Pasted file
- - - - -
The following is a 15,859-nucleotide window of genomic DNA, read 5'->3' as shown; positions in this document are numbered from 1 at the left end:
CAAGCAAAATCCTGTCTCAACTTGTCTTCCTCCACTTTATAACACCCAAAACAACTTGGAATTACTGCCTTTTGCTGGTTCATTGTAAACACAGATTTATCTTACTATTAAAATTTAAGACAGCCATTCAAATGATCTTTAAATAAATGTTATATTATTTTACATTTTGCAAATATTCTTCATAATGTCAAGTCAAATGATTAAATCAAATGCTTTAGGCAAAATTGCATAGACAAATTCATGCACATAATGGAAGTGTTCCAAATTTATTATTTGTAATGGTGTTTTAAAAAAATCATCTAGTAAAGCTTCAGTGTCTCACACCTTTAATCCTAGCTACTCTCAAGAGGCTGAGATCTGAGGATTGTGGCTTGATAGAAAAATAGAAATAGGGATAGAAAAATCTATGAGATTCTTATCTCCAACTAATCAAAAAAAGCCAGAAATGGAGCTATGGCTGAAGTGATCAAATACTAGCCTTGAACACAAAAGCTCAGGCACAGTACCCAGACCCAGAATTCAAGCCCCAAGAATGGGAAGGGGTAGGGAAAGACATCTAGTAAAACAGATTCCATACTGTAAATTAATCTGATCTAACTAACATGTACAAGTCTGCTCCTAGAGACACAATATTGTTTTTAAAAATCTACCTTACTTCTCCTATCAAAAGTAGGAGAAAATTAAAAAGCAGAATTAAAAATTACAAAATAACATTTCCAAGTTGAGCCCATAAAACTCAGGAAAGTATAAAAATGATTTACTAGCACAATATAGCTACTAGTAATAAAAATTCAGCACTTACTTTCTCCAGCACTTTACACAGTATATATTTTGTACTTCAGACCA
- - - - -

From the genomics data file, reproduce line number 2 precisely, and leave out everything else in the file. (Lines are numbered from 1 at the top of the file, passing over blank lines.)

CAAGCAAAATCCTGTCTCAACTTGTCTTCCTCCACTTTATAACACCCAAAACAACTTGGAATTACTGCCTTTTGCTGGTTCATTGTAAACACAGATTTATCTTACTATTAAAATTTAAGACAGCCATTCAAATGATCTTTAAATAAATGTTATATTATTTTACATTTTGCAAATATTCTTCATAATGTCAAGTCAAATGATTAAATCAAATGCTTTAGGCAAAATTGCATAGACAAATTCATGCACATAATGGAAGTGTTCCAAATTTATTATTTGTAATGGTGTTTTAAAAAAATCATCTAGTAAAGCTTCAGTGTCTCACACCTTTAATCCTAGCTACTCTCAAGAGGCTGAGATCTGAGGATTGTGGCTTGATAGAAAAATAGAAATAGGGATAGAAAAATCTATGAGATTCTTATCTCCAACTAATCAAAAAAAGCCAGAAATGGAGCTATGGCTGAAGTGATCAAATACTAGCCTTGAACACAAAAGCTCAGGCACAGTACCCAGACCCAGAATTCAAGCCCCAAGAATGGGAAGGGGTAGGGAAAGACATCTAGTAAAACAGATTCCATACTGTAAATTAATCTGATCTAACTAACATGTACAAGTCTGCTCCTAGAGACACAATATTGTTTTTAAAAATCTACCTTACTTCTCCTATCAAAAGTAGGAGAAAATTAAAAAGCAGAATTAAAAATTACAAAATAACATTTCCAAGTTGAGCCCATAAAACTCAGGAAAGTATAAAAATGATTTACTAGCACAATATAGCTACTAGTAATAAAAATTCAGCACTTACTTTCTCCAGCACTTTACACAGTATATATTTTGTACTTCAGACCA